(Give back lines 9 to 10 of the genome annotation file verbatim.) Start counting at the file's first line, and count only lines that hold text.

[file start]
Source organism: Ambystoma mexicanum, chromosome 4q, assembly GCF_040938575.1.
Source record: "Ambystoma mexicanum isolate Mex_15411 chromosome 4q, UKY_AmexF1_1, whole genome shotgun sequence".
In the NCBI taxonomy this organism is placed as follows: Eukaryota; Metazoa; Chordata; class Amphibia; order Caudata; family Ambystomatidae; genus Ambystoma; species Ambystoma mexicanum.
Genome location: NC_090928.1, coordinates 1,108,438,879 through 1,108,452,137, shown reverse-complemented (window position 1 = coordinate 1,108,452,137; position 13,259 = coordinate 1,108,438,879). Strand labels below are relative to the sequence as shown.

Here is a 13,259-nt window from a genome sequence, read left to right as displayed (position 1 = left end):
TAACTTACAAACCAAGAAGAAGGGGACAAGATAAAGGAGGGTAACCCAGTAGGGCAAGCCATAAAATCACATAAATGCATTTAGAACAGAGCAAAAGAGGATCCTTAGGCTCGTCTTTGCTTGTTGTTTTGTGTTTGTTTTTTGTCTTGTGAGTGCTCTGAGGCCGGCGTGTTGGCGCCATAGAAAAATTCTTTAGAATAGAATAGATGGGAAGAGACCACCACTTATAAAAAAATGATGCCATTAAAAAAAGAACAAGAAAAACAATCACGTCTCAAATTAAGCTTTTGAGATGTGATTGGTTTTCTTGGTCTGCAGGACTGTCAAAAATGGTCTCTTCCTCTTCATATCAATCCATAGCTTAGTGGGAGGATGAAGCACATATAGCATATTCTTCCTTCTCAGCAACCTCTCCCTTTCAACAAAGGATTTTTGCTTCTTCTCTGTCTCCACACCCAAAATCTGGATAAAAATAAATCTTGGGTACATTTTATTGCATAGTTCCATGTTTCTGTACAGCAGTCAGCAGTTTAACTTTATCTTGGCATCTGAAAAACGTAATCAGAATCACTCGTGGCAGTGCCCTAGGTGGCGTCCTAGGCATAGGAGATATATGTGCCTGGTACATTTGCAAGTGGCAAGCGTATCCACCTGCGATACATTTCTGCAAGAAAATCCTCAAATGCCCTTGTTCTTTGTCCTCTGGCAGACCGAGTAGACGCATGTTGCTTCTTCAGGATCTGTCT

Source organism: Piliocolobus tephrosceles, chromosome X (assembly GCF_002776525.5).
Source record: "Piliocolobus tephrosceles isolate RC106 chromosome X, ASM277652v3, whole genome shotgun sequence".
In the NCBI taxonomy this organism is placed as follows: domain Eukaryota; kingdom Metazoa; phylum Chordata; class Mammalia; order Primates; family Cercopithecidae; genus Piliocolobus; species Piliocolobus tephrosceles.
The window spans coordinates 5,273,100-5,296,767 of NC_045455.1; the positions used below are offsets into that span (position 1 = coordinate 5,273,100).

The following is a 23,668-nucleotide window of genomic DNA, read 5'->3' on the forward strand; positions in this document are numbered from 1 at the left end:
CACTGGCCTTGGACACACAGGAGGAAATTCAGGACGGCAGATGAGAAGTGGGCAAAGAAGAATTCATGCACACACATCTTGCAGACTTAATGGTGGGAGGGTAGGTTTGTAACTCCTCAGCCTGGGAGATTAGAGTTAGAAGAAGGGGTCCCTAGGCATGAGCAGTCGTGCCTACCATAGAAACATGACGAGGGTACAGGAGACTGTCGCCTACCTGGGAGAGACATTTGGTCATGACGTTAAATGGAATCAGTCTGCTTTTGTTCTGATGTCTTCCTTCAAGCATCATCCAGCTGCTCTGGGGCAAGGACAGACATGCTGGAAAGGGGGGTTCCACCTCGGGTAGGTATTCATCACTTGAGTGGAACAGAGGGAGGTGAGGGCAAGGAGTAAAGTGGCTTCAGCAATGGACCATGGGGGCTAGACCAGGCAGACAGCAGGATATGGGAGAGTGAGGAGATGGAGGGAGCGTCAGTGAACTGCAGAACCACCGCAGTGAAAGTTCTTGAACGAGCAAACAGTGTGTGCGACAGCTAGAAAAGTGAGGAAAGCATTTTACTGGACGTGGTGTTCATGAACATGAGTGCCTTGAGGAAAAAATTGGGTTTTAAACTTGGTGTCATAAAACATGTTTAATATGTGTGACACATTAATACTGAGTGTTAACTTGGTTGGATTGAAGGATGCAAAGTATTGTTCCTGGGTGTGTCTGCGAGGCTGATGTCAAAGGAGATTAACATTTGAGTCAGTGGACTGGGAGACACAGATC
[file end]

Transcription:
In the NCBI taxonomy this organism is placed as follows: domain Eukaryota; kingdom Metazoa; phylum Chordata; class Mammalia; order Primates; family Cercopithecidae; genus Piliocolobus; species Piliocolobus tephrosceles.
The window spans coordinates 5,273,100-5,296,767 of NC_045455.1; the positions used below are offsets into that span (position 1 = coordinate 5,273,100).